• Abby Moore

Frontliners battle COVID winter

In March 2020, tragedy struck the world. Doctors, nurses, health care workers, and first responders all over the world started the fight of their lives. They continue to fight and protect to this day.

When COVID-19 was declared a pandemic, a worldwide lockdown began, a lockdown for

everyone but the frontline workers.

“When COVID first started my mom worked in the designated COVID unit a lot,” senior Aniyah Bethea said, “Since it’s gotten a lot worse, they’ve needed more nurses as many of them have been getting exposed and quarantined.”

Many families have taken extra precautions during these hard times. Some of the smallest things have made the biggest difference to keep their families safe.

“My dad wears a mask as many people do, washes his hands as much as possible, and takes a shower immediately after he gets home from work,” freshman Colbin Luallen said.

For months now, many frontline workers have been away from home fighting the pandemic and keeping their families safe.

“We’ve given up going out to eat and we avoid crowds and large gatherings to avoid the risk of exposure as other families do,” sophomore Ridgely Ehrlich said.

Families have not only been fighting a physical battle, but a mental one as well.

“With multiple sports getting canceled and being quarantined multiple times, it has been mentally challenging on my family and I’s mental health,” Luallen said.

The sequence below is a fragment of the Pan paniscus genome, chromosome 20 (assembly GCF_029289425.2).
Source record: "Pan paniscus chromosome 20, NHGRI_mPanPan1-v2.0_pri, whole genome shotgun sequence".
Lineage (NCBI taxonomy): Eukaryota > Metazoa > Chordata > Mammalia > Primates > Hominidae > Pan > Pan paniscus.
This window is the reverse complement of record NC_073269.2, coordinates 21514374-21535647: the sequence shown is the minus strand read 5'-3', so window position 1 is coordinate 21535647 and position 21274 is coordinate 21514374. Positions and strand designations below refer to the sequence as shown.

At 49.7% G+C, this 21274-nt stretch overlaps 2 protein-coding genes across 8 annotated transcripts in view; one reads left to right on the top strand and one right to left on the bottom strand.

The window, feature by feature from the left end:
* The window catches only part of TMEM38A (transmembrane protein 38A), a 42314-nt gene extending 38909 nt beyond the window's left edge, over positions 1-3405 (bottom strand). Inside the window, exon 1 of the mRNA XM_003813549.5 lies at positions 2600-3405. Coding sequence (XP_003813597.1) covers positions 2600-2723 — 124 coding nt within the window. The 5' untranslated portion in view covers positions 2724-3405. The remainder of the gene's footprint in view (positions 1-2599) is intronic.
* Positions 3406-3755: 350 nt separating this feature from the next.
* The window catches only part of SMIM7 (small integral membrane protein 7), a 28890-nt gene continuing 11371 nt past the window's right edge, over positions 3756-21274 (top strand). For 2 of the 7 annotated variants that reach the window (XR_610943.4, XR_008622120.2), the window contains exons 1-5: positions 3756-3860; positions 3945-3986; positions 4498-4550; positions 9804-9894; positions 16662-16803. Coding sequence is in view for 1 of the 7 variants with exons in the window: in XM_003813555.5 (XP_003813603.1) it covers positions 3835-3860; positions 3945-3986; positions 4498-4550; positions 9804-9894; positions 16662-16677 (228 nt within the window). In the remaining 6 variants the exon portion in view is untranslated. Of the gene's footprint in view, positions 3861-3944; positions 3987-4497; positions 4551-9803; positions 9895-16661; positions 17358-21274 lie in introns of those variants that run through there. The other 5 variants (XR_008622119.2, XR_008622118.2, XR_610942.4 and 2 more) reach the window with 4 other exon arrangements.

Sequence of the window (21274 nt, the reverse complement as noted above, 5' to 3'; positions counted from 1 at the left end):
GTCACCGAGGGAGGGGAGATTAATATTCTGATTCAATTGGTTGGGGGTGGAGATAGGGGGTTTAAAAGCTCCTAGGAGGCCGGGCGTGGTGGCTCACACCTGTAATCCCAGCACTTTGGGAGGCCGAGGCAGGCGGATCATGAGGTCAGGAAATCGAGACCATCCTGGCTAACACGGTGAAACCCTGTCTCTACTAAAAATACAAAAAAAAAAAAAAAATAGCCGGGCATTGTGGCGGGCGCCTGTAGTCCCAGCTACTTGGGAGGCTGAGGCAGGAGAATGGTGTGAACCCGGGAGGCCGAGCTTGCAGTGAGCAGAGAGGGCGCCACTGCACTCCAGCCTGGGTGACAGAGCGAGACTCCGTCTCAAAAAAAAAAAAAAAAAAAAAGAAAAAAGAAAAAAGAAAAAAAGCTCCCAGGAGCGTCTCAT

The risk of exposure is almost inevitable to frontline workers, so keeping both their patients and families safe is a number one priority.

“My mom is a registered nurse in the operating room. One day during the summer she got infected by one of her patients and then brought it home to me,” sophomore Tessa Johnston said.

Over the Thanksgiving break, many family members stayed home to keep other relatives safe.

“We rarely leave the house at all, we rarely get to visit family at all, my mom just stays home so she doesn’t expose any of our loved ones,” Bethea said.

“As for extra precautions, my parents and I aren’t seeing our friends very much anymore because we have a lot of high-risk people in our family,” junior Brooklyn Castillo said.

With vaccines now on the near horizon, senior Dacia McGuire’s dad is working front and center to support the vaccine supply chain.

“My dad is a pharmaceutical microbiologist who’s the Global Quality Director of Fagron Sterile Services,” McGuire said, “He leads the operation and has currently passed phase 3 of trial testing that he and his company has developed.”

Right now, frontline workers are at the forefront of the coronavirus battle, but they’ve been fighting this battle for months now and their strength has not gone unnoticed.

“I’d just like to say thank you to my mom for being so brave and such a hero in such an

unexpected time,” Bethea said.

To all the frontline workers, the Spotlight Staff commends your dedication and perseverance during this pandemic. We wish you the best, and hope that 2021 brings a better situation.

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